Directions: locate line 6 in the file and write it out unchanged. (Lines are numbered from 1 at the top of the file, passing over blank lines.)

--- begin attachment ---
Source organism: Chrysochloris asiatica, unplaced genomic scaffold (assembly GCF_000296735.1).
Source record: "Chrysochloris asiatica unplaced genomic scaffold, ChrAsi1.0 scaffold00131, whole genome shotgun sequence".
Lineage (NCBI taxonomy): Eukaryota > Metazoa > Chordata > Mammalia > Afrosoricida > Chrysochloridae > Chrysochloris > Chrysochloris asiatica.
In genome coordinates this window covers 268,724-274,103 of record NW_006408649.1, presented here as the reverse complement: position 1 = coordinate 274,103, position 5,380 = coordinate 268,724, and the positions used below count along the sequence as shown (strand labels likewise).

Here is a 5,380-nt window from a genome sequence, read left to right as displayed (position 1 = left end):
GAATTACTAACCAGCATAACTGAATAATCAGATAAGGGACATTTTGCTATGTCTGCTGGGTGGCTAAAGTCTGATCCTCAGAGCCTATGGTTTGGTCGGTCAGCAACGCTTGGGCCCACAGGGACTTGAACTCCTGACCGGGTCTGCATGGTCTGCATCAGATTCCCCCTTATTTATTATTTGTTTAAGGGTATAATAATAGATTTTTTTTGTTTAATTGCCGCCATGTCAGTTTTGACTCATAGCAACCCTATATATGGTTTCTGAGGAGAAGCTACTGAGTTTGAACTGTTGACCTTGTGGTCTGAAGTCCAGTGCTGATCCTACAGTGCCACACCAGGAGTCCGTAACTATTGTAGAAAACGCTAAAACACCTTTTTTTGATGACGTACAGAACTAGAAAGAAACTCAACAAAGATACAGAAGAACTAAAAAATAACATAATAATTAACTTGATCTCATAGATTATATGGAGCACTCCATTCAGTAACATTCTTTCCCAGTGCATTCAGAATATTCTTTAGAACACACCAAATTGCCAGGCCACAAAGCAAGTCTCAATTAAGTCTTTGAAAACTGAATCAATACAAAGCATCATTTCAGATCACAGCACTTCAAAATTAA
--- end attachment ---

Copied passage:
GAATTACTAACCAGCATAACTGAATAATCAGATAAGGGACATTTTGCTATGTCTGCTGGGTGGCTAAAGTCTGATCCTCAGAGCCTATGGTTTGGTCGGTCAGCAACGCTTGGGCCCACAGGGACTTGAACTCCTGACCGGGTCTGCATGGTCTGCATCAGATTCCCCCTTATTTATTATTTGTTTAAGGGTATAATAATAGATTTTTTTTGTTTAATTGCCGCCATGTCAGTTTTGACTCATAGCAACCCTATATATGGTTTCTGAGGAGAAGCTACTGAGTTTGAACTGTTGACCTTGTGGTCTGAAGTCCAGTGCTGATCCTACAGTGCCACACCAGGAGTCCGTAACTATTGTAGAAAACGCTAAAACACCTTTTTTTGATGACGTACAGAACTAGAAAGAAACTCAACAAAGATACAGAAGAACTAAAAAATAACATAATAATTAACTTGATCTCATAGATTATATGGAGCACTCCATTCAGTAACATTCTTTCCCAGTGCATTCAGAATATTCTTTAGAACACACCAAATTGCCAGGCCACAAAGCAAGTCTCAATTAAGTCTTTGAAAACTGAATCAATACAAAGCATCATTTCAGATCACAGCACTTCAAAATTAA